FREEDOM by Jonathan Franzen

FREEDOM

KIRKUS REVIEW

The epic sprawl of this ambitious yet ultimately unsatisfying novel encompasses everything from indie rock to environmental radicalism to profiteering in the Middle East.

The first novel from Franzen in almost a decade invites comparisons with its predecessor, The Corrections, which won the 2001 National Book Award and sparked controversy with Oprah. Both are novels that attempt to engage—even explain—the times in which they transpire, inhabiting the psyches of various characters wrapped in a multigenerational, Midwestern family dynamic. Yet the plot here seems contrived and the characters fail to engage. The narrative takes the tone of a fable, as it illuminates the lives of Patty and Walter Berglund, politically correct liberals who have a seemingly idyllic marriage in Minnesota, and their two children, who ultimately find life way more complicated than the surface satisfaction of their parents had promised. Through flashbacks, chronological leaps and shifts in narrative voice (two long sections represent a third-person autobiography written by Patty as part of her therapy), the novel provides the back stories of Patty and Walter, their disparate families and their unlikely pairing, as the tone shifts from comic irony toward the tragic. Every invocation of the titular notion of “freedom” seems to flash “theme alert!”: “He was at once freer than he’d been since puberty and closer than he’d ever been to suicide.” “She had so much free time, I could see that it was killing her.” “People came to this country for either money or freedom. If you don’t have money, you cling to your freedoms all the more angrily.” “But it didn’t feel like a liberation, it felt like a death.” Such ideas seem a lot more important to the novelist than the characters in which he invests them, or the plot in which he manipulates those characters like puppets. Franzen remains a sharp cultural critic, but his previous novels worked better as novels than this one does.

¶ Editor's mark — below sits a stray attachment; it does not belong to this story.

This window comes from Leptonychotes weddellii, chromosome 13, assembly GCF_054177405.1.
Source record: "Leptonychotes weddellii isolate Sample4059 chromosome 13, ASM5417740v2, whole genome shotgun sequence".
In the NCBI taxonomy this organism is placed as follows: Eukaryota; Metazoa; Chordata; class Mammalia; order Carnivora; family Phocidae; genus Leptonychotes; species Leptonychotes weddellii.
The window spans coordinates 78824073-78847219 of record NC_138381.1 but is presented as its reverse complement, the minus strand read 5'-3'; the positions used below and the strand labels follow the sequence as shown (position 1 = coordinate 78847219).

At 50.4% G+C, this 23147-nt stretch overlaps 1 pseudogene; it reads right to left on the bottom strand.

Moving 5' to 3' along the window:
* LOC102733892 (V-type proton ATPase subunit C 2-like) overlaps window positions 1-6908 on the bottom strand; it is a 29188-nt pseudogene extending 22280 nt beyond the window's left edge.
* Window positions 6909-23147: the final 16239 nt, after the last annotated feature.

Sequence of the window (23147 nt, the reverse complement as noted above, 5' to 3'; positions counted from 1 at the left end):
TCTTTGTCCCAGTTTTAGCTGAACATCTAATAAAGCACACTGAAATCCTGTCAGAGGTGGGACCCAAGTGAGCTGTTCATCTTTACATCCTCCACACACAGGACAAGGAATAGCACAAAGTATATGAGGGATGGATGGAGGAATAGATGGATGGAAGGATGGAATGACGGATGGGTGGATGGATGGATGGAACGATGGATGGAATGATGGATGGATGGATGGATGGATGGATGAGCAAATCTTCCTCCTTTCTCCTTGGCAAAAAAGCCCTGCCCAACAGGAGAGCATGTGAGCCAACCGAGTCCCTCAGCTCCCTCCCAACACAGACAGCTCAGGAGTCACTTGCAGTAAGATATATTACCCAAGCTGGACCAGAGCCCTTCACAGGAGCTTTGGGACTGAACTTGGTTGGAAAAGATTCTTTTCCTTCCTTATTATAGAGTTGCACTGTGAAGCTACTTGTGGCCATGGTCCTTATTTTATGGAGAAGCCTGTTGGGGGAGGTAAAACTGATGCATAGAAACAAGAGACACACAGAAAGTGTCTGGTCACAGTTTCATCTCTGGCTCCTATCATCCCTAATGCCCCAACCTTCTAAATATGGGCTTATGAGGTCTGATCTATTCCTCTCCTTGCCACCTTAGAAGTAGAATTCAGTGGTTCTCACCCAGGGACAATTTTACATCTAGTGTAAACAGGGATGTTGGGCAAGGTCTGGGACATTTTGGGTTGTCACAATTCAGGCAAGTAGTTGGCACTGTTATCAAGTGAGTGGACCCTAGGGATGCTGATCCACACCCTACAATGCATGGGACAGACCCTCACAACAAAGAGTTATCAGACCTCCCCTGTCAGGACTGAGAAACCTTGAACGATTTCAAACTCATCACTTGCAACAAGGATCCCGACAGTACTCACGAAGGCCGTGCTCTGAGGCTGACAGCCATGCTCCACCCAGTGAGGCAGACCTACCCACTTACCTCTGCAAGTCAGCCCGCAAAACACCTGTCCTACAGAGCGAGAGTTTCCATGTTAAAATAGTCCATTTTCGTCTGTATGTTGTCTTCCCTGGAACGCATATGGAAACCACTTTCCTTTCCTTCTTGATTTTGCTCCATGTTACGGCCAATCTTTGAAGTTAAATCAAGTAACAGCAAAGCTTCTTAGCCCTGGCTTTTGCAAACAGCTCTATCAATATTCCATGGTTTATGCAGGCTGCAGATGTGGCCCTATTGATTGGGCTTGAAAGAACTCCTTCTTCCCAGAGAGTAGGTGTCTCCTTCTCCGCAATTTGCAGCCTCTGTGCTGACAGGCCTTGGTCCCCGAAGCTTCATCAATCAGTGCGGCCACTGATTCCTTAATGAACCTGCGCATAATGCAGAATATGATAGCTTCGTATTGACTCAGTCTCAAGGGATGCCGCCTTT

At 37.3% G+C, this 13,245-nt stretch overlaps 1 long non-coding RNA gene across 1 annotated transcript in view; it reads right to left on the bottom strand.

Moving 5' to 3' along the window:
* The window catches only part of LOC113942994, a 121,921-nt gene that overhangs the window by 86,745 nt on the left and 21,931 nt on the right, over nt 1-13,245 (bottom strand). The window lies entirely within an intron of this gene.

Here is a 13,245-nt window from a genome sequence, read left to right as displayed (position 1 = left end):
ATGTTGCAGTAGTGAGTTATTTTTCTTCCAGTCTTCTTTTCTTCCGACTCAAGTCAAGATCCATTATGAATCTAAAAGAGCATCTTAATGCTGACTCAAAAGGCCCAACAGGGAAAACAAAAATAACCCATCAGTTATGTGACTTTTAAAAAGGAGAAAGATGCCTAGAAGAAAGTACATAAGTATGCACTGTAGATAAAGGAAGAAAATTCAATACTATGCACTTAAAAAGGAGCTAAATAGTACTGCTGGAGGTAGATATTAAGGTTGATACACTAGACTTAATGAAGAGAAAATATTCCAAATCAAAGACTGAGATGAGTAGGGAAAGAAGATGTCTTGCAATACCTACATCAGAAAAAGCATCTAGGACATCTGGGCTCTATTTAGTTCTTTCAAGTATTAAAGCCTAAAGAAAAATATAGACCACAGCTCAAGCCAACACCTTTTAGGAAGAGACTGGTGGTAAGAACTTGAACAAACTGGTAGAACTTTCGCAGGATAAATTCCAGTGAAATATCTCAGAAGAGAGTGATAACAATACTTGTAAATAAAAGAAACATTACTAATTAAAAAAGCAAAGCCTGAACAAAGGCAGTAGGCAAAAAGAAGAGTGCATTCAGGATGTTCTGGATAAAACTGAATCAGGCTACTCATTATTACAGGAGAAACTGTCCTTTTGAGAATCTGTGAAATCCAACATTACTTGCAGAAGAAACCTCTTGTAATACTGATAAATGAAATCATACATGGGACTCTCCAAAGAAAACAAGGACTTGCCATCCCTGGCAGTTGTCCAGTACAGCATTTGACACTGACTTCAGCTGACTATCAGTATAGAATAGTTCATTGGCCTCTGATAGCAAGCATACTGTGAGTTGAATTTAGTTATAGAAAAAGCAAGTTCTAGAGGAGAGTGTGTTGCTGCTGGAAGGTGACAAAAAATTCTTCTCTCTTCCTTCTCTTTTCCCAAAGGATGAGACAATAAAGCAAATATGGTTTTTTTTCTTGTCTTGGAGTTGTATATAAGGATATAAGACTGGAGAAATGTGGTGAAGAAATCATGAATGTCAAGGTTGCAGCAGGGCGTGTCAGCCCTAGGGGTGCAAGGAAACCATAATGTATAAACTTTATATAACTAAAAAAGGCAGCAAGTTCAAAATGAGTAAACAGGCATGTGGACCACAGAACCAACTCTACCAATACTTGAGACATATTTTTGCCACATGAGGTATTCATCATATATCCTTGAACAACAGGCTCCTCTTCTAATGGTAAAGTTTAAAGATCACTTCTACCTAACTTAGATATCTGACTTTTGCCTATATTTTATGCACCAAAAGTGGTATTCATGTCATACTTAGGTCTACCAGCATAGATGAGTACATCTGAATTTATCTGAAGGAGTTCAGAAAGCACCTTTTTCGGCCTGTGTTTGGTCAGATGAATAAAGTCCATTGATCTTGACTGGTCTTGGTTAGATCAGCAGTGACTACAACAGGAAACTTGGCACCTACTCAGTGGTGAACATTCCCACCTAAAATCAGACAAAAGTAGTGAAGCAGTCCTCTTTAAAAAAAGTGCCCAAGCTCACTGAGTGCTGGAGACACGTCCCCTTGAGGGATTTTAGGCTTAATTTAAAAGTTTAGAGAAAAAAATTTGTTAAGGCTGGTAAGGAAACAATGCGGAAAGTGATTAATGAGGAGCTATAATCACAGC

If “freedom’s just another word for nothing left to lose” (as Kris Kristofferson wrote), this book uses too many words to convey too much of nothing.

Pub Date: Aug. 31st, 2010
ISBN: 978-0-374-15846-0
Page count: 576pp
Publisher: Farrar, Straus and Giroux
Review Posted Online:
Kirkus Reviews Issue: Aug. 1st, 2010




THE “WE’RE NOT DRINKING THE KOOL-AID” LIST OF 2010 (ACCLAIMED BOOKS—OR BOOKS BY ACCLAIMED AUTHORS—THAT DIDN’T LIVE UP TO OUR EXPECTATIONS):

Fiction BY NIGHTFALL by Michael Cunningham
by Michael Cunningham
Nonfiction ABOUT A MOUNTAIN by John D’Agata
by John D’Agata
Fiction IMPERIAL BEDROOMS by Bret Easton Ellis
by Bret Easton Ellis
Fiction FREEDOM by Jonathan Franzen
by Jonathan Franzen

MORE BY JONATHAN FRANZEN

NonfictionTHE KRAUS PROJECT by Karl Kraus
by Jonathan Franzen
NonfictionFARTHER AWAY by Jonathan Franzen
by Jonathan Franzen
NonfictionTHE DISCOMFORT ZONE by Jonathan Franzen
by Jonathan Franzen

SIMILAR BOOKS SUGGESTED BY OUR CRITICS:

FictionTHE LEFTOVERS by Tom Perrotta
by Tom Perrotta
FictionTHE FLAMETHROWERS by Rachel Kushner
by Rachel Kushner
FictionCANADA by Richard Ford
by Richard Ford